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(Reuters) - Peyton Manning returns to work next week looking to reassert his credentials as the gold medal standard for National Football League (NFL) quarterbacks after pacing the sidelines last season recovering from a fourth neck surgery.
But the NFL landscape can change quickly and Manning may not even be the best quarterback in his family anymore with younger brother Eli making a case for that status after leading the New York Giants to a second Super Bowl title in four years.
While Eli's stock has skyrocketed heading into the 2012 NFL season starting on Wednesday, Peyton has been downgraded from blue chip to speculative commodity after sitting out last season recovering from neck fusion surgery.
Certainly, the Indianapolis Colts considered Peyton a risky investment when they released the four-time NFL Most Valuable Player (MVP) in March after 14 years of distinguished service and a Super Bowl title rather than pay his $28 million bonus.
Others, however, were willing to roll the dice.
The Denver Broncos were among a handful of teams courting Manning before ultimately winning him over with a five-year $96 million contract, taking a gamble that the 36-year-old, 11-time Pro Bowl quarterback can lead them to a Super Bowl.
"I don't consider it much of a risk," Broncos vice-president of football operations John Elway told reporters after signing Manning. "Obviously, the expectation level's going to go up but that's where we want it be, too."
Talk about who was the NFL's top quarterback used to begin with Manning but now he is barely part of the discussion with MVP Aaron Rodgers (Green Bay Packers), Tom Brady (New England Patriots), Drew Brees (New Orleans Saints) and Eli Manning hogging the conversation.
The season could begin with a quarterback controversy with fourth-year New York Jets starter Mark Sanchez, already under fire for the team's preseason woes, and popular backup Tim Tebow firmly in the media crosshairs.
Cast out of the Mile High City after Denver landed Manning, the charismatic Tebow, who last year became a worldwide sporting phenomenon for his late-game heroics and displays of faith, has arrived on Broadway, putting pressure on Sanchez to perform or risk losing his starting job.
With as many as nine rookie or sophomore quarterbacks ready to start for their respective teams the new campaign will open to plenty of second-guessing and intrigue.
Adding to the intrigue will be the use of replacement referees for at least the first week of the regular season given a contractual dispute between the NFL and its officials. Their work over the preseason has already drawn complaints.
Andrew Luck, the top pick in this year's draft, is the cornerstone of the rebuilding project for the Colts while the Washington Redskins put their fate in the hands of Robert Griffin III, a Heisman Trophy winner as the top U.S. college player who was taken with the second pick.
Luck and Griffin have received most of attention but Ryan Tannehill, the eighth overall pick, will get a chance to enter the mix after being named the starter for the Miami Dolphins.
Cam Newton (Carolina Panthers), who had one of the best rookie seasons for a quarterback, Christian Ponder (Minnesota Vikings) and Andy Dalton (Cincinnati Bengals) will be among the second-year starters under scrutiny along with former number one picks Matthew Stafford (Detroit Lions) and Sam Bradford (St. Louis Rams).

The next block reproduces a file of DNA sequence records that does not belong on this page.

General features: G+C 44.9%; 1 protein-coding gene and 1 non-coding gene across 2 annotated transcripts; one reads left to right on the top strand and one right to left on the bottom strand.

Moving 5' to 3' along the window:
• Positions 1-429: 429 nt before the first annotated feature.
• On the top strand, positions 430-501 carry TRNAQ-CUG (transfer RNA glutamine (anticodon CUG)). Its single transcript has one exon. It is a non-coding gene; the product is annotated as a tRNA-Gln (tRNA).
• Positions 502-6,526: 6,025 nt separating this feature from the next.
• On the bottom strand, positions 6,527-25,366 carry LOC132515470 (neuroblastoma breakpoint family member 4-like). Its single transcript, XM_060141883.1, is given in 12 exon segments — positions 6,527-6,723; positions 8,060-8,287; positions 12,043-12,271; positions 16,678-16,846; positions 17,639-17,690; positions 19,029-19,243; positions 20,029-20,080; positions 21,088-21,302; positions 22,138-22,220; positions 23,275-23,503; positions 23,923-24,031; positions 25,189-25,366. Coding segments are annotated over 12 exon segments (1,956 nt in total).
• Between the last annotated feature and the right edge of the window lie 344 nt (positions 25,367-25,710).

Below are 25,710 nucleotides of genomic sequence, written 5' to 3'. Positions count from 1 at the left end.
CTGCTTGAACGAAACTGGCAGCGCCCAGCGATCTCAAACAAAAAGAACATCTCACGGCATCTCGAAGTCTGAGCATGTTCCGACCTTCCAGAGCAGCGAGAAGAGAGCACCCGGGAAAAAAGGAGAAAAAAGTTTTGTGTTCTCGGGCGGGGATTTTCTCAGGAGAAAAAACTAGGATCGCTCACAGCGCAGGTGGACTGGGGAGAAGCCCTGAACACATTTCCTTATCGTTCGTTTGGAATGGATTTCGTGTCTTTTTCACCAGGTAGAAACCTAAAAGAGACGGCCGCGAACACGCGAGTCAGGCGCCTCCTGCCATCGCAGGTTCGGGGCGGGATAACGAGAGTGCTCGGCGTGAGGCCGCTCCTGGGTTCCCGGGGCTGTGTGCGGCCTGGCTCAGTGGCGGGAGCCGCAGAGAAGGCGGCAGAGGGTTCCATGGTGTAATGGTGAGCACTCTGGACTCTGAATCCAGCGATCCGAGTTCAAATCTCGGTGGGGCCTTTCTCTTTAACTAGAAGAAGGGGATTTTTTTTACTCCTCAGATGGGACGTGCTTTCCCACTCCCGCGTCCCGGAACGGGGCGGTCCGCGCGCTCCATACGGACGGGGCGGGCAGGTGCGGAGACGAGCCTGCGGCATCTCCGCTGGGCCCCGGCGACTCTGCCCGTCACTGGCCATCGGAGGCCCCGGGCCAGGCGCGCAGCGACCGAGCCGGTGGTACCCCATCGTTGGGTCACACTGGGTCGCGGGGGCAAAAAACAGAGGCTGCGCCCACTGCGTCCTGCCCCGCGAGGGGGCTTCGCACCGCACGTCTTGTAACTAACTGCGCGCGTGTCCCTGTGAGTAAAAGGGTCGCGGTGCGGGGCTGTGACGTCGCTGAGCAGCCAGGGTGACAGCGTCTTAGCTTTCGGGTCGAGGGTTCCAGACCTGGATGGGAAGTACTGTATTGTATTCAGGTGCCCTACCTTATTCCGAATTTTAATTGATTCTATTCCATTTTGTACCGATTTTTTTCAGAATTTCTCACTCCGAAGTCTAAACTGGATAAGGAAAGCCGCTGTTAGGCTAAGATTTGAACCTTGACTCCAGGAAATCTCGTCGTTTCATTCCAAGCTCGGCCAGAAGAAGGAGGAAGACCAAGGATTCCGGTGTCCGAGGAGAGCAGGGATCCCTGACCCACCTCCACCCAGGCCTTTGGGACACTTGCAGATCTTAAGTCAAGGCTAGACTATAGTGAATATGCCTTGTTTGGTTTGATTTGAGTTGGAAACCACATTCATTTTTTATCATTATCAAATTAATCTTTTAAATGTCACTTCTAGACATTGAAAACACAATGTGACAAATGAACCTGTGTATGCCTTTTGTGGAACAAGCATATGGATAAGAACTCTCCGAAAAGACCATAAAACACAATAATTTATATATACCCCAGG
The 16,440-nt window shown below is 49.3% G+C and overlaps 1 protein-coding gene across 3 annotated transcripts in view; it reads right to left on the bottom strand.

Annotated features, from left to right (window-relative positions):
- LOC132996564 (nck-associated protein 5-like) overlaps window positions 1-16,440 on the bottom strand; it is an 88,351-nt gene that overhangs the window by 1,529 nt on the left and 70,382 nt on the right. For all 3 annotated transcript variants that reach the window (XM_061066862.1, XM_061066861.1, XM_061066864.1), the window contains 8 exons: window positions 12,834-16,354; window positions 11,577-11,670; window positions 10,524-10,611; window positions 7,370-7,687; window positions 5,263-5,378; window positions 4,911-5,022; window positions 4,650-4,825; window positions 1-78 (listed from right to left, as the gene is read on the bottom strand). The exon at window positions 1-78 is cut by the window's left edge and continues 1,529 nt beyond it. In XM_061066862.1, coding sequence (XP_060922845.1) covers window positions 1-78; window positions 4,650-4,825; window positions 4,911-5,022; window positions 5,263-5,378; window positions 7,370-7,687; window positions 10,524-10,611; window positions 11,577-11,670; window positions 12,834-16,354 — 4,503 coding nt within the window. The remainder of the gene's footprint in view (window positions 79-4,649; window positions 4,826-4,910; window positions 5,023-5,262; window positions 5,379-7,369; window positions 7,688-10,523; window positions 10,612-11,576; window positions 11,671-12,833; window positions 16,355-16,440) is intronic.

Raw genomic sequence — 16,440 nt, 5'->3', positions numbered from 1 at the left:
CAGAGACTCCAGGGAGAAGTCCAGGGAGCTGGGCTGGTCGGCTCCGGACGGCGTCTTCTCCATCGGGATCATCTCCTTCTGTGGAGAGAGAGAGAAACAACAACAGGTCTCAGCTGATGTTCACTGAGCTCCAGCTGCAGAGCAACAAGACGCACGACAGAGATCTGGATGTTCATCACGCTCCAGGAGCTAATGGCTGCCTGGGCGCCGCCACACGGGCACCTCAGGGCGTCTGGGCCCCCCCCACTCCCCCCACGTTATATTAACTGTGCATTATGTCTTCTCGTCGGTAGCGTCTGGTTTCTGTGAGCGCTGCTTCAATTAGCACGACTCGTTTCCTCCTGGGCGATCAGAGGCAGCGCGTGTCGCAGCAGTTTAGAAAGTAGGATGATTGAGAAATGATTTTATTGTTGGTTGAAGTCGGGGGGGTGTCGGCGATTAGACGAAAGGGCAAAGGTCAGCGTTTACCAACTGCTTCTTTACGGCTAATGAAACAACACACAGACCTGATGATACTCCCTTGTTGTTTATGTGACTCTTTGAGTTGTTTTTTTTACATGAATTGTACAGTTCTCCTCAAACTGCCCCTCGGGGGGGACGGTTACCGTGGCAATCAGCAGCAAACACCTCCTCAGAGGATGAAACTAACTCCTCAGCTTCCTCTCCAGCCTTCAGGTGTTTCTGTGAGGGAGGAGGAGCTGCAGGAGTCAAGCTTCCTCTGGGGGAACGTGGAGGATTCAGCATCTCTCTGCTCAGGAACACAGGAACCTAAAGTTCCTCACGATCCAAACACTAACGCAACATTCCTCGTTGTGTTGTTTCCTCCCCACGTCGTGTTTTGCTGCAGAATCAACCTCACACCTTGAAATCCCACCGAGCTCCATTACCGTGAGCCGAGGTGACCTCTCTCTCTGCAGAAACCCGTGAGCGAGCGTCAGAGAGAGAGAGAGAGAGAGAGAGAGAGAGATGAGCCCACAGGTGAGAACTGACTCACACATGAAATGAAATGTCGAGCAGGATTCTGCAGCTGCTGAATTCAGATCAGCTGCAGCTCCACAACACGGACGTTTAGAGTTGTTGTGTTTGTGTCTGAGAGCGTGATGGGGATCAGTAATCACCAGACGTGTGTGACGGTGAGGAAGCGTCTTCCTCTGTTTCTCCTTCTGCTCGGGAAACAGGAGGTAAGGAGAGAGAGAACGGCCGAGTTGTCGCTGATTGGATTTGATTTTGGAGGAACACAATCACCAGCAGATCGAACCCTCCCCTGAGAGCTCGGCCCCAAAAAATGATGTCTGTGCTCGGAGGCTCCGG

One quarterback there are no questions about is Brady, who threw for over 5,000 yards last season while getting his team to the Super Bowl for the fifth time in 11 seasons.
The Patriots have been installed by oddsmakers as Super Bowl favorites and look the class of an AFC East that includes the Jets, Dolphins and Buffalo Bills, who have high expectations after landing two-time Pro Bowl defensive end Mario Williams.
The AFC North is shaping up as another bruising battle between the Baltimore Ravens and Pittsburgh Steelers while the AFC West looks wide open with the Broncos, San Diego Chargers, Oakland Raiders and Kansas City Chiefs all in the mix.
Last season the Houston Texans reached the playoffs for the first time and, with quarterback Matt Schaub back from injury, look set to reign over a weak AFC South that features the Colts, Jacksonville Jaguars and Tennessee Titans.
Over in the NFC, the Packers, Saints and San Francisco 49ers all look poised to repeat as division champions.
Green Bay, led by a top ranked offense, stormed through last year's regular season with a 15-1 mark but will need to see an improvement in a defense that ranked last in yards surrendered if they are to fend off challenges in the NFC North from the improving Lions and Chicago Bears.
After tense contract negotiations, the Saints will rely on Brees to see the team through its darkest time since being forced out of town by Hurricane Katrina.
Brees, who smashed the single season passing record tossing for 5,476 yards in 2011, may need to do that and more if the Saints are to again top the NFC South after the NFL uncovered a bounty system that paid players for injuring opponents.
The scandal resulted in punishing penalties, including the suspension of head coach Sean Payton for the entire season.
The 49ers, last season's surprise package going 13-3 to reach the conference final, should easily be the best of the NFC West with the Seattle Seahawks, Arizona Cardinals and St. Louis Rams all scrambling to keep pace.
In contrast, the NFC East should be a dogfight with the Giants, Dallas Cowboys, Philadelphia Eagles and Redskins battling for the division crown.
Reporting by Steve Keating in Toronto; Editing by Frank Pingue